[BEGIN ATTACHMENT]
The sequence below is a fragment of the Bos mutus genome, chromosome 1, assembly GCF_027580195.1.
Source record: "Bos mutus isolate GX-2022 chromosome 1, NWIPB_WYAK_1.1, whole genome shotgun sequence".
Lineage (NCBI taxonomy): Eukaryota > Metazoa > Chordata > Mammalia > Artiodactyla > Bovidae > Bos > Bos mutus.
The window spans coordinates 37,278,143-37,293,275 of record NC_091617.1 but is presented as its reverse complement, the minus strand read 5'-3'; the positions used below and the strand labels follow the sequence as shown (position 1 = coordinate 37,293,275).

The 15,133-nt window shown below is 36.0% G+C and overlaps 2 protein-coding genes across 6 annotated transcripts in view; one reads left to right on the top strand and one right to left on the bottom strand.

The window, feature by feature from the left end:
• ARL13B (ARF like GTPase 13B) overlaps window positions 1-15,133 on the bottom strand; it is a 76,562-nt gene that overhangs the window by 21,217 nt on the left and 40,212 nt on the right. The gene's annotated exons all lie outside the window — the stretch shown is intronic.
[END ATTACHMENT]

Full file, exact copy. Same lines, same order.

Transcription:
The sequence below is a fragment of the Bos mutus genome, chromosome 1, assembly GCF_027580195.1.
Source record: "Bos mutus isolate GX-2022 chromosome 1, NWIPB_WYAK_1.1, whole genome shotgun sequence".
Lineage (NCBI taxonomy): Eukaryota > Metazoa > Chordata > Mammalia > Artiodactyla > Bovidae > Bos > Bos mutus.
The window spans coordinates 37,278,143-37,293,275 of record NC_091617.1 but is presented as its reverse complement, the minus strand read 5'-3'; the positions used below and the strand labels follow the sequence as shown (position 1 = coordinate 37,293,275).

The 15,133-nt window shown below is 36.0% G+C and overlaps 2 protein-coding genes across 6 annotated transcripts in view; one reads left to right on the top strand and one right to left on the bottom strand.

The window, feature by feature from the left end:
• ARL13B (ARF like GTPase 13B) overlaps window positions 1-15,133 on the bottom strand; it is a 76,562-nt gene that overhangs the window by 21,217 nt on the left and 40,212 nt on the right. The gene's annotated exons all lie outside the window — the stretch shown is intronic.